Full Text Available Purpose: improvement of differential diagnostics of benign and malignant renal tumors basing on complex estimation of the results of MRTand the level of such biomarkers as vascular endothelial growth factor, monocyte chemotactic protein-1 and matrix metalloproteinase-9 in blood serum and urine. Material and Methods. A total of 106 patients including the main group of 60 patients with renal cancer (RC, the group of comparison of 16 patients with benign renal tumors and the control group of 30 practically healthy persons were examined. ELISA was employed for detection of the biomarkers in blood serum and urine. The tumors were diagnosed by MRT Results. The increase of the level of the biomarkers in blood serum and urine was registered independently of the character of neoplastic process; more significant increase was observed in patients with RC, especially at the early stages of the disease. Some peculiarities of changing of the level of the biomarkers depending on the dimensions of malignant tumors were found. Conclusion. At the early stages of RC complex detection of the abovementioned biomarkers in blood serum and urine can serve an additional clinical diagnostic and prognostic criterion.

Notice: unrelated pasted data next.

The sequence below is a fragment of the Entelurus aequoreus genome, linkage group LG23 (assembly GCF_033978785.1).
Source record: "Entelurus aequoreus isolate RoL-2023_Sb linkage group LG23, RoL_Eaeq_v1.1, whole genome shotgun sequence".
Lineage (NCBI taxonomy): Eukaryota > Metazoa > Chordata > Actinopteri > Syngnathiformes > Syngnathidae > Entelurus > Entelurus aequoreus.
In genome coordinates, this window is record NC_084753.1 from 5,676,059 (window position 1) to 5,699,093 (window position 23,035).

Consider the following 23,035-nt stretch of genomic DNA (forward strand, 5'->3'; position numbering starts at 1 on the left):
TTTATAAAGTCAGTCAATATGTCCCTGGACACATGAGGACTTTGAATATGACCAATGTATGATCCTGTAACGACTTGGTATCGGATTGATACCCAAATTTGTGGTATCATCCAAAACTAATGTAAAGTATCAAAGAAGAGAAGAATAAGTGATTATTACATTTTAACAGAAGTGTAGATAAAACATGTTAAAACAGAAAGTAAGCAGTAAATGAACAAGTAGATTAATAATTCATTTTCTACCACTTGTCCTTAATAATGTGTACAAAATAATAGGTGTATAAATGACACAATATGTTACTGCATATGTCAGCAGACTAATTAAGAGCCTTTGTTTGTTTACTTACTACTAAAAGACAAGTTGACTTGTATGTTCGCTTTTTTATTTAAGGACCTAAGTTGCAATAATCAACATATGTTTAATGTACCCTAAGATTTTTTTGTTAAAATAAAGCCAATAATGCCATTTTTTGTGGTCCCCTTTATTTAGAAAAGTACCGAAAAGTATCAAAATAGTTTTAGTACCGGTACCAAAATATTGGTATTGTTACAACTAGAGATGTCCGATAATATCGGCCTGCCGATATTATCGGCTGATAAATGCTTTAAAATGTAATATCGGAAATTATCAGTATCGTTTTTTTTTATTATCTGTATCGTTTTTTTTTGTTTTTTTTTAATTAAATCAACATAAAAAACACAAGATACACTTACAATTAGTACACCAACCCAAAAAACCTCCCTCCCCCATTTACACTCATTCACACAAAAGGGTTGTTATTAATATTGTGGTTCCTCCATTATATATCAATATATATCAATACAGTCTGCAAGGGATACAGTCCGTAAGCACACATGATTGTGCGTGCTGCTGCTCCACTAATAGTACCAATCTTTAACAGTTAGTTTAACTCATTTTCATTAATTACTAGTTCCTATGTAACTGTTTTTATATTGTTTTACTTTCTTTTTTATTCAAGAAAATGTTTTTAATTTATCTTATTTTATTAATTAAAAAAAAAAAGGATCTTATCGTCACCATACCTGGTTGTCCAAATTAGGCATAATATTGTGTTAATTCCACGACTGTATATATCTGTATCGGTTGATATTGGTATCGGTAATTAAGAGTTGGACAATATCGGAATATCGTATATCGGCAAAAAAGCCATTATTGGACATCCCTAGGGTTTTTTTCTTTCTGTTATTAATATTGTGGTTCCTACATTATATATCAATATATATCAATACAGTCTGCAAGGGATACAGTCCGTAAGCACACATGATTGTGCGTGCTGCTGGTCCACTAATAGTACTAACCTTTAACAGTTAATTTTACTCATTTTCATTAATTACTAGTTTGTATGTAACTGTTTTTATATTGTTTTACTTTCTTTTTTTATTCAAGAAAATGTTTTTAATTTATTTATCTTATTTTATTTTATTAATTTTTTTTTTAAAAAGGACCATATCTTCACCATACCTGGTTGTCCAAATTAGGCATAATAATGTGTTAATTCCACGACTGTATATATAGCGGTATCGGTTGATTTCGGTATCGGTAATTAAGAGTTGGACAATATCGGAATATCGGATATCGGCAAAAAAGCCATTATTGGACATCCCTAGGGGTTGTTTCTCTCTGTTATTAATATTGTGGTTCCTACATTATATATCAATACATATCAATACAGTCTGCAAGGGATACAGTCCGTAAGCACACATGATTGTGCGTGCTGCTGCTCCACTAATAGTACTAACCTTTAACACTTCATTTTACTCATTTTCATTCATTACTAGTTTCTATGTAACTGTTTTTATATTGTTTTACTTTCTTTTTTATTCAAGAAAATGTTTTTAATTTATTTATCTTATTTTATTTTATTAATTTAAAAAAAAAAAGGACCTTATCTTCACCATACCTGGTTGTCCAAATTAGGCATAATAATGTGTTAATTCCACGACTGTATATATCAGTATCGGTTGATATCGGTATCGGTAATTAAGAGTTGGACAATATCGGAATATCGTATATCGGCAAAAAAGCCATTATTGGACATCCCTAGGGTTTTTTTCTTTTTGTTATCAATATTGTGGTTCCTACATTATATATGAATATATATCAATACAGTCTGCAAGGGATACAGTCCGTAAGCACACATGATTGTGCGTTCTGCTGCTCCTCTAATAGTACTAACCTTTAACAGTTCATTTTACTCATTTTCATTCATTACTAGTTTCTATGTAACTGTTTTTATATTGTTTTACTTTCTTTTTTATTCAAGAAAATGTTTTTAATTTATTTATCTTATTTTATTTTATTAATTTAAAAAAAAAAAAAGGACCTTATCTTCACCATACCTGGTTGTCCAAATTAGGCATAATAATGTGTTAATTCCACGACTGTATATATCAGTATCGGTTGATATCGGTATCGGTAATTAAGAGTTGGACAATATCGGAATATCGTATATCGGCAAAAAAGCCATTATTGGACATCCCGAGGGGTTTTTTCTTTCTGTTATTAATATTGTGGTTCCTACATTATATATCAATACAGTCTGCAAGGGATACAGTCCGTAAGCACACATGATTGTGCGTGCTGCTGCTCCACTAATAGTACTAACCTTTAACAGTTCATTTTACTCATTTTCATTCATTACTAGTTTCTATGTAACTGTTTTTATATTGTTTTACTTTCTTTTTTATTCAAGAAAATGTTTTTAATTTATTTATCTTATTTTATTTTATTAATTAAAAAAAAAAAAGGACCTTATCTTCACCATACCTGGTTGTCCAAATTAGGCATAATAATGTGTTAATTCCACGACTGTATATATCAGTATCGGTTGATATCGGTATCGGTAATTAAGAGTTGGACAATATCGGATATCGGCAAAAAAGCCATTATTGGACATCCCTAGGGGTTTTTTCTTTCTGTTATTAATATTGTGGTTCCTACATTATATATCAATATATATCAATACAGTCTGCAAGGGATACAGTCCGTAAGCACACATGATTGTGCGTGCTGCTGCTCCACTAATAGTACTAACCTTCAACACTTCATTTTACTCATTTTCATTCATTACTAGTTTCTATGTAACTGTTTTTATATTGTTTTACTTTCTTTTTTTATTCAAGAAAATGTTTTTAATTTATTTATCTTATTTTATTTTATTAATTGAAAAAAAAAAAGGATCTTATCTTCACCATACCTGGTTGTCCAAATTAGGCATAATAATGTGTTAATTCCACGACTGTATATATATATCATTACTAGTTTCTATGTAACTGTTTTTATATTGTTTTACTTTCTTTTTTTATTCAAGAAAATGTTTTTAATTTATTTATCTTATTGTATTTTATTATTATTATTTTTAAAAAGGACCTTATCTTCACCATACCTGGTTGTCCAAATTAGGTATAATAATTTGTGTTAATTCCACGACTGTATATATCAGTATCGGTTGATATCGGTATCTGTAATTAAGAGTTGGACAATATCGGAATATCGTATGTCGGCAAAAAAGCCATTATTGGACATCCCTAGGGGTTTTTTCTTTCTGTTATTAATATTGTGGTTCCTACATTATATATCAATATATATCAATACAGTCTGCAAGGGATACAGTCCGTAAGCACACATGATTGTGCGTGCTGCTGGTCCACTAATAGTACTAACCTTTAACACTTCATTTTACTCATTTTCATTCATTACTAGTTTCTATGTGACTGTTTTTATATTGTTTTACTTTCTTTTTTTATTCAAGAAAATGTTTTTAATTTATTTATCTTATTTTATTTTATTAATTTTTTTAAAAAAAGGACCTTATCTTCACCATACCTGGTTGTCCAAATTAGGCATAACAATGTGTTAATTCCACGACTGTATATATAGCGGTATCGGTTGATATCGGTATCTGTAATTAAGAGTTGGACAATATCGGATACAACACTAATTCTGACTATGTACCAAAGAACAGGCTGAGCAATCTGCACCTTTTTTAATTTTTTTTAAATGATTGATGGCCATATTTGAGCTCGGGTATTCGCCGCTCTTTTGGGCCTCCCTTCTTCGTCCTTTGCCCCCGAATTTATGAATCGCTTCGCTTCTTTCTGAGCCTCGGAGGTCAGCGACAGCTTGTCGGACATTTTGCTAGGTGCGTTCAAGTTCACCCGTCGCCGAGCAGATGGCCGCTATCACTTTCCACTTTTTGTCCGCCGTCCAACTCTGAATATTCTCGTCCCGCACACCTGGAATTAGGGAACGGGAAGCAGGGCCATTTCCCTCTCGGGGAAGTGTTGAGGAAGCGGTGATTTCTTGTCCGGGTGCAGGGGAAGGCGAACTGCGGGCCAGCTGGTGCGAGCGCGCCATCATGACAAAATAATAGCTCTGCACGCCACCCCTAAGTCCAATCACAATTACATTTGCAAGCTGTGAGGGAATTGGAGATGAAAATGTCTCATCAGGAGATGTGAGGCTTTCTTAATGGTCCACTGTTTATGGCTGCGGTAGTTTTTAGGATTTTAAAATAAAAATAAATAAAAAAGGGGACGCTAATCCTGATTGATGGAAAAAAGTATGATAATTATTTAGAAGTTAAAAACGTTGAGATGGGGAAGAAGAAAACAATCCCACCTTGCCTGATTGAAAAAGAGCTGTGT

14. Quantitative Magnetization Transfer Imaging in Human Brain at 3 T via Selective Inversion Recovery

    OpenAIRE

    Dortch, Richard D.; Li, Ke; Gochberg, Daniel F.; Welch, E. Brian; Dula, Adrienne N.; Tamhane, Ashish A.; Gore, John C.; Smith, Seth A.

    2011-01-01